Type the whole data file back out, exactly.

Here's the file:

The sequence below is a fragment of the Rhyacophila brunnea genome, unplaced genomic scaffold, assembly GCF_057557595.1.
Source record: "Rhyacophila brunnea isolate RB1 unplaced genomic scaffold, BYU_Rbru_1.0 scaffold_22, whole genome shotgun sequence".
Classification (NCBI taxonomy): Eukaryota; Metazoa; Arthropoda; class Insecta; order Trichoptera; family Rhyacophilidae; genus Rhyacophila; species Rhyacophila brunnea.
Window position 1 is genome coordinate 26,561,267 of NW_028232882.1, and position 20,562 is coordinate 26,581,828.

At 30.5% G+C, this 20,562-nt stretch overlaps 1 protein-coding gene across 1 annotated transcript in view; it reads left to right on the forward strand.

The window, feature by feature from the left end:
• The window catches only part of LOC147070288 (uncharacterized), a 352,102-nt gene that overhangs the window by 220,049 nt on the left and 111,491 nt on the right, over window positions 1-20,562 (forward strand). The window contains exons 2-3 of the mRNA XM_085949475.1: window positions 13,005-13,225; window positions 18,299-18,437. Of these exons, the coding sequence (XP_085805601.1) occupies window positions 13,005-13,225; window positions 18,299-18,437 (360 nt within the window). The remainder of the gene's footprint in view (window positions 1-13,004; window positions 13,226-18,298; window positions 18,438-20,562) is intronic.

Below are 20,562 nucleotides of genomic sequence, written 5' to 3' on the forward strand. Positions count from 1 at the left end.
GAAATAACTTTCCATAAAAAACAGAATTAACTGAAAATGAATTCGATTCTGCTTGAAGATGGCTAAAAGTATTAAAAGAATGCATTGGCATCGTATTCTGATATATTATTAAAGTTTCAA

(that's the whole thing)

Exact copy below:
The sequence below is a fragment of the Rhyacophila brunnea genome, unplaced genomic scaffold, assembly GCF_057557595.1.
Source record: "Rhyacophila brunnea isolate RB1 unplaced genomic scaffold, BYU_Rbru_1.0 scaffold_22, whole genome shotgun sequence".
Classification (NCBI taxonomy): Eukaryota; Metazoa; Arthropoda; class Insecta; order Trichoptera; family Rhyacophilidae; genus Rhyacophila; species Rhyacophila brunnea.
Window position 1 is genome coordinate 26,561,267 of NW_028232882.1, and position 20,562 is coordinate 26,581,828.

At 30.5% G+C, this 20,562-nt stretch overlaps 1 protein-coding gene across 1 annotated transcript in view; it reads left to right on the forward strand.

The window, feature by feature from the left end:
• The window catches only part of LOC147070288 (uncharacterized), a 352,102-nt gene that overhangs the window by 220,049 nt on the left and 111,491 nt on the right, over window positions 1-20,562 (forward strand). The window contains exons 2-3 of the mRNA XM_085949475.1: window positions 13,005-13,225; window positions 18,299-18,437. Of these exons, the coding sequence (XP_085805601.1) occupies window positions 13,005-13,225; window positions 18,299-18,437 (360 nt within the window). The remainder of the gene's footprint in view (window positions 1-13,004; window positions 13,226-18,298; window positions 18,438-20,562) is intronic.

Below are 20,562 nucleotides of genomic sequence, written 5' to 3' on the forward strand. Positions count from 1 at the left end.
GAAATAACTTTCCATAAAAAACAGAATTAACTGAAAATGAATTCGATTCTGCTTGAAGATGGCTAAAAGTATTAAAAGAATGCATTGGCATCGTATTCTGATATATTATTAAAGTTTCAA